Today’s blog post comes to you courtesy of guest blogger, Harry Clark. Harry is a wine aficionado, one of the best local wine brokers in Orlando, and has a taste for great grapes at affordable prices. Check him out at PRPWines or on Facebook.
Yesterday, a friend asked me to write something about wine. When I taught wine appreciation, I started with opening the bottle.
So once again, we begin at the beginning: your corkscrew. Why? Because this, my friends is the first area where you can get your wine-drinking experience right…or end up with cork in the bottle. And no respectable host wants to serve nice, chunky bits of pithy cork to their guests, now do they?
A good corkscrew has 3 basic parts, a foil cutter to remove the capsule that covers the cork, a worm that penetrates the cork, and some sort of mechanism that gives you leverage to get the cork out.
The best type of foil cutter is just a simple blade about ½ an inch long with a slight curve and preferably serrated. The curve makes cutting easier, and the serration makes the blade edge last longer- smooth blades dull when pressed into glass repeatedly.
Most wine bottles have a slightly wider ring of glass around the neck; cutting below this ring will prevent the wine from coming into contact with the capsule. Capsules can be made of lead or other materials that can affect the taste of wine.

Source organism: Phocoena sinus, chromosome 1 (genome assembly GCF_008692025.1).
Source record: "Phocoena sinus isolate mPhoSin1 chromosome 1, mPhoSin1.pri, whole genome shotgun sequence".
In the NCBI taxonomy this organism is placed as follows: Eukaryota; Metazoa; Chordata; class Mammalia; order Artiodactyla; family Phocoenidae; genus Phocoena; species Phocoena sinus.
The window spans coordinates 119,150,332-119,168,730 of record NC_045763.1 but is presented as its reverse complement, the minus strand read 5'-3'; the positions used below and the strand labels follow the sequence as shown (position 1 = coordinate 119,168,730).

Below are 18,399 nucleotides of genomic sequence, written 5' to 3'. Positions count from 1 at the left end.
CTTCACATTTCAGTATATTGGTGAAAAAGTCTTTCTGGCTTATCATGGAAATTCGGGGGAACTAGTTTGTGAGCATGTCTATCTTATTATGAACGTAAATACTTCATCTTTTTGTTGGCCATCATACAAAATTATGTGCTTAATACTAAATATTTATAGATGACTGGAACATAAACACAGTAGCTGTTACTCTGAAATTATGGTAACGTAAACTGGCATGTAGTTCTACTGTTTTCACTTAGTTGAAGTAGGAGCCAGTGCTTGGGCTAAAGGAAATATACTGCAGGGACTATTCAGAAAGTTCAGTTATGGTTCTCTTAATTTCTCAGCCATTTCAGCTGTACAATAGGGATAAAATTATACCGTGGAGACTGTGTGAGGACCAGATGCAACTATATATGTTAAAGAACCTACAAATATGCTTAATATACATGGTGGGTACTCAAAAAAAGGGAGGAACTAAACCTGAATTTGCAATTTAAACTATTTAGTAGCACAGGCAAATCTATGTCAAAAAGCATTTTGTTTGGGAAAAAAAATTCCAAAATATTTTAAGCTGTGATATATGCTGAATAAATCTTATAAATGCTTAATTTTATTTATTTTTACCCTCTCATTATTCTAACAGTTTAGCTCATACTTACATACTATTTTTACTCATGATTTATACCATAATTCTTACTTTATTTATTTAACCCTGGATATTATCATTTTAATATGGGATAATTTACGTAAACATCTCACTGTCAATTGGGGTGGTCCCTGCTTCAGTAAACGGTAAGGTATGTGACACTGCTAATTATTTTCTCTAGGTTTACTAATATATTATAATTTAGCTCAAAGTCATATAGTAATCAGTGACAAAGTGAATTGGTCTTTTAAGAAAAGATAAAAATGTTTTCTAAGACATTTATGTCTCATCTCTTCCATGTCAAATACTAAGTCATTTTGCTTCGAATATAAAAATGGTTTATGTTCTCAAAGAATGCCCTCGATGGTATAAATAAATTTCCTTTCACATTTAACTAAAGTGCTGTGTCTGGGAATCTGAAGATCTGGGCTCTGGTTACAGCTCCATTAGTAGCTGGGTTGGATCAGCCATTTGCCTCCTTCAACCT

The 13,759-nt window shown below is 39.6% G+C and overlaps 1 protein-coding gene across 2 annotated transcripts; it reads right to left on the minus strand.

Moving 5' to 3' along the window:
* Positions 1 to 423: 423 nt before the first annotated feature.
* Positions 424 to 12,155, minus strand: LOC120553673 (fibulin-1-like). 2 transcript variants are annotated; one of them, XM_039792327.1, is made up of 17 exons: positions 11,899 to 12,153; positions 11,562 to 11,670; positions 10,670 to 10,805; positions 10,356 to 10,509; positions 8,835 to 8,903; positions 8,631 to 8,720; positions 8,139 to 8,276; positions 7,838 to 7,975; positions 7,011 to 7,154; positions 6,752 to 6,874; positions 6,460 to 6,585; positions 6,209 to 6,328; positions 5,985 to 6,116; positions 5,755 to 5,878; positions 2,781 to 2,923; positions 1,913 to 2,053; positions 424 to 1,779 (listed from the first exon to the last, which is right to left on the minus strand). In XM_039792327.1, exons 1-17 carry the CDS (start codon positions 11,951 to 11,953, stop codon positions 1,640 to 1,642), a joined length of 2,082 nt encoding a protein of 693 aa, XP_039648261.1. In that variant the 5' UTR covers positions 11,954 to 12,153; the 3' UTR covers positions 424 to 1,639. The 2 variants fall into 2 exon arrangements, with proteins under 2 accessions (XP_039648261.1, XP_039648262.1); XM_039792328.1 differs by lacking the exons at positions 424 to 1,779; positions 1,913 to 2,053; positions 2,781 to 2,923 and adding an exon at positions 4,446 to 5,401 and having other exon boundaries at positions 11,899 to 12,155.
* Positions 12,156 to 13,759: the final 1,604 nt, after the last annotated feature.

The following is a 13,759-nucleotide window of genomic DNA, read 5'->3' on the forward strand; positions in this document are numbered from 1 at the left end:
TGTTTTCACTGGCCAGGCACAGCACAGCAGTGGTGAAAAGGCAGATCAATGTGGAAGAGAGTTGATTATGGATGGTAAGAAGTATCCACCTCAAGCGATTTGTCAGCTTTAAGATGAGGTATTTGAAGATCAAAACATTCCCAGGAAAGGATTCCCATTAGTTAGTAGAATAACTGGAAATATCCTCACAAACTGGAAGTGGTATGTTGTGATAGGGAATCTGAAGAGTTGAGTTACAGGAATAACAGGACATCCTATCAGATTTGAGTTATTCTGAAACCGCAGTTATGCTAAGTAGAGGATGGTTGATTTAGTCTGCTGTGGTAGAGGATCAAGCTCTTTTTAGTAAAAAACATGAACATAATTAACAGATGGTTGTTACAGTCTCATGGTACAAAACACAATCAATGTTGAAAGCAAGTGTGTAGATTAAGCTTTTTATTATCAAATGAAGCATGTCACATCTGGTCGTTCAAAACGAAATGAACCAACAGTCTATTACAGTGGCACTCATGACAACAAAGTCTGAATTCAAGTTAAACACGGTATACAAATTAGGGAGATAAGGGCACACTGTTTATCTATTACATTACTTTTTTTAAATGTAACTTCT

The worm of a corkscrew should look like a wire that was wrapped around something about the size of a crayon- it should NOT look like a wood screw, you are trying to grip the cork not fasten something to it.
Teflon coated worms are an even nicer option. Leverage is an important consideration; you absolutely want some kind of leverage.
Holding the bottle in one hand and yanking with the other can range anywhere from awkward to quite strenuous. It is however frequently amusing – I have seen several bloody noses, a double-fisted, self-inflicted punch in the groin (while holding the bottle between the feet), and a lot (a LOT) of spilled wine. A two lever pull down model offers the best leverage and is probably the easiest to use, a lever that hooks on the lip of the glass allowing you to pull straight up is also a good choice, some of these levers have 2 positions to allow you to pull in 2 stages with more accuracy.
You do not want to pull the cork sideways and risk breaking it. There are many good wines that come in bottles that do not have corks- but a wine intended for holding onto for a while should be sealed with a cork.
Of course, if you’re screw-less, you can always try the old “slam-the-bottle-while-in-a shoe-onto-a-wall” trick. We don’t recommend it, and you may hit yourself in the face.
Till next time, enjoy life, drink great wine, and if you’re ever in Orlando, look me up and say hello!
– Harry Clark, Wine consultant – PRP wines international.